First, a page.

Status: 01.11.2021 2:22 p.m.
Industry plays a key role on the path to climate neutrality. It has to drastically reduce CO2 emissions and invest billions. Some companies are leading the way with the climate-friendly conversion.
For a long time, German industrial groups were seen as a brake on climate protection. For years, car manufacturers, for example, have been very reluctant to switch to electromobility. The steel mills and the large chemical companies also often shied away from investing in climate-friendly technologies.
BDI calls for more speed in climate protection
In some cases, German companies cannot go fast enough with the ecological transformation of the market economy. The Federation of German Industries (BDI) recently called for climate protection to be accelerated. By 2025, central political decisions would have to be made so that the climate-friendly conversion could pick up speed. Otherwise the industry would lose competitiveness in an international comparison. “The climate-neutral industrialized country is not available for free,” warned BDI President Siegfried Russwurm.
In order to achieve the 2030 climate targets, an additional 860 billion euros would have to be invested in Germany, the Boston Consulting Group (BCG) has determined on behalf of the BDI. More than half of this is in the fields of energy and industry. Above all, Russwurm is calling for a German infrastructure program with better power grids, more wind and solar parks, hydrogen capacities and significantly more charging stations.
“Make climate neutrality a trademark of the German economy”
Several companies want to drive the energy transition. Eleven corporations such as Deutsche Post, ThyssenKrupp and Wacker Chemie have recently committed to the 1.5-degree path and have joined the UN Race to Zero initiative. The almost 70 German companies gathered in the “2 °” foundation recently demanded a stepped-up implementation campaign for climate neutrality and more specific measures from the future federal government. “The new federal government must now set the framework so that we as entrepreneurs can make climate neutrality the trademark of the German economy,” said Michael Otto, President of the Foundation and Chairman of the Supervisory Board of the Otto Group.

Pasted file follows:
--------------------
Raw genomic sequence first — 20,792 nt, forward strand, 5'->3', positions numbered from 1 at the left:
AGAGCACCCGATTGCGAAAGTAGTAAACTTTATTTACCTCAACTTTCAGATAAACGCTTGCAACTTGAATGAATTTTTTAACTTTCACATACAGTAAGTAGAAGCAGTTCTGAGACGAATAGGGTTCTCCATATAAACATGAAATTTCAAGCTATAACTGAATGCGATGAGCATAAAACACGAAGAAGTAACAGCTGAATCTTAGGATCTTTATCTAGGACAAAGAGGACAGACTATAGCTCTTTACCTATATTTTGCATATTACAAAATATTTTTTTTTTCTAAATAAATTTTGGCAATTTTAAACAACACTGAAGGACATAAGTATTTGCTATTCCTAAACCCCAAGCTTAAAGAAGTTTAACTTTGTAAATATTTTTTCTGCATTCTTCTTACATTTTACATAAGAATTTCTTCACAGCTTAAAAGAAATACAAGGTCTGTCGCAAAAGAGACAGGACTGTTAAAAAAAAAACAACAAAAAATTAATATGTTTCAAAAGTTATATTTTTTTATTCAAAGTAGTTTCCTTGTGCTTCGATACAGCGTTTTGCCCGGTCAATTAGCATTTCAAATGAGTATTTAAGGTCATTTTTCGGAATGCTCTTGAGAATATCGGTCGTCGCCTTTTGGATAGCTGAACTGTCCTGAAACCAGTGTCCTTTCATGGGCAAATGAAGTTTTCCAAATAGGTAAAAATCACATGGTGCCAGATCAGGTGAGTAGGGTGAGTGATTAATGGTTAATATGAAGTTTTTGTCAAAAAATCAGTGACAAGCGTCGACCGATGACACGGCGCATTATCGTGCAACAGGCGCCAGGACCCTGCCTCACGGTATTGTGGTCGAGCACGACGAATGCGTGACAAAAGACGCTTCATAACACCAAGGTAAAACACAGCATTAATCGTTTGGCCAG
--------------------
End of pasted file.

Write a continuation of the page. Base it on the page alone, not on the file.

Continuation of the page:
A number of entrepreneurs such as Telekom boss Timotheus Höttges, HeidelCement boss Dominik vonhaben, EnBW boss Frank Mastiaux or Siemens chief technology manager Peter Körte recently presented “Germany’s New Agenda”, a roadmap for future governments, together with scientists and experts. Roland Berger is in charge.
Investments doubled since 2009
The industry has now recognized the importance of fighting climate change. According to calculations by the Federal Statistical Office, the corporations have doubled their climate protection investments within ten years – from 1.6 billion euros in 2009 to almost 3.5 billion euros in 2019. Most of the money went into expanding renewable energies. A third of the investments went into energy efficiency and saving.
BASF is building its own wind farm